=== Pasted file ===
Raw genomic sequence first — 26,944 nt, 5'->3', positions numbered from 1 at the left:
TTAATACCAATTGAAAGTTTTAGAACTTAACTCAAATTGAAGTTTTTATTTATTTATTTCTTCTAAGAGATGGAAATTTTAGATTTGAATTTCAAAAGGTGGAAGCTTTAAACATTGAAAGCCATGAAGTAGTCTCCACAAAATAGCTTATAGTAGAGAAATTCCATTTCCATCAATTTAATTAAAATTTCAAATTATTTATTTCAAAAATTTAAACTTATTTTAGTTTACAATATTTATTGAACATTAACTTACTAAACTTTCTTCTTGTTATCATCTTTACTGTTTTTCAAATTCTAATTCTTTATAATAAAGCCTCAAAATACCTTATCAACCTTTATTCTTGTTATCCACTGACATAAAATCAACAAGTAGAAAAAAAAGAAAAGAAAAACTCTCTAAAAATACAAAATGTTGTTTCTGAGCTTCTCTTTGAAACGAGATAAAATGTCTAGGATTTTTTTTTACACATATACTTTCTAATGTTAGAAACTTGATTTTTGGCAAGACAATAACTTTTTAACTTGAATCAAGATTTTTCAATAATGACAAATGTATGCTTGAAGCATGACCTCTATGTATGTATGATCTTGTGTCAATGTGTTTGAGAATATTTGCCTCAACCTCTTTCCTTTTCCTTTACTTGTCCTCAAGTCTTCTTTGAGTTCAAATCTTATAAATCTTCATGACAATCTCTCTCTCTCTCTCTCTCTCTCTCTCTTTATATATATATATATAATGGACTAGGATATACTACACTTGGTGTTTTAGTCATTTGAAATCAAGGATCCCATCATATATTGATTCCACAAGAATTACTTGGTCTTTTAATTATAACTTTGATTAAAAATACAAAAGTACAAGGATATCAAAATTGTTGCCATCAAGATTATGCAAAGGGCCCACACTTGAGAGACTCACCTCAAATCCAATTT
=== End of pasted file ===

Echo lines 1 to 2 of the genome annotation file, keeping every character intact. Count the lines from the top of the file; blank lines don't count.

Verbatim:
Raw genomic sequence first — 26,944 nt, 5'->3', positions numbered from 1 at the left:
TTAATACCAATTGAAAGTTTTAGAACTTAACTCAAATTGAAGTTTTTATTTATTTATTTCTTCTAAGAGATGGAAATTTTAGATTTGAATTTCAAAAGGTGGAAGCTTTAAACATTGAAAGCCATGAAGTAGTCTCCACAAAATAGCTTATAGTAGAGAAATTCCATTTCCATCAATTTAATTAAAATTTCAAATTATTTATTTCAAAAATTTAAACTTATTTTAGTTTACAATATTTATTGAACATTAACTTACTAAACTTTCTTCTTGTTATCATCTTTACTGTTTTTCAAATTCTAATTCTTTATAATAAAGCCTCAAAATACCTTATCAACCTTTATTCTTGTTATCCACTGACATAAAATCAACAAGTAGAAAAAAAAGAAAAGAAAAACTCTCTAAAAATACAAAATGTTGTTTCTGAGCTTCTCTTTGAAACGAGATAAAATGTCTAGGATTTTTTTTTACACATATACTTTCTAATGTTAGAAACTTGATTTTTGGCAAGACAATAACTTTTTAACTTGAATCAAGATTTTTCAATAATGACAAATGTATGCTTGAAGCATGACCTCTATGTATGTATGATCTTGTGTCAATGTGTTTGAGAATATTTGCCTCAACCTCTTTCCTTTTCCTTTACTTGTCCTCAAGTCTTCTTTGAGTTCAAATCTTATAAATCTTCATGACAATCTCTCTCTCTCTCTCTCTCTCTCTCTCTTTATATATATATATATAATGGACTAGGATATACTACACTTGGTGTTTTAGTCATTTGAAATCAAGGATCCCATCATATATTGATTCCACAAGAATTACTTGGTCTTTTAATTATAACTTTGATTAAAAATACAAAAGTACAAGGATATCAAAATTGTTGCCATCAAGATTATGCAAAGGGCCCACACTTGAGAGACTCACCTCAAATCCAATTT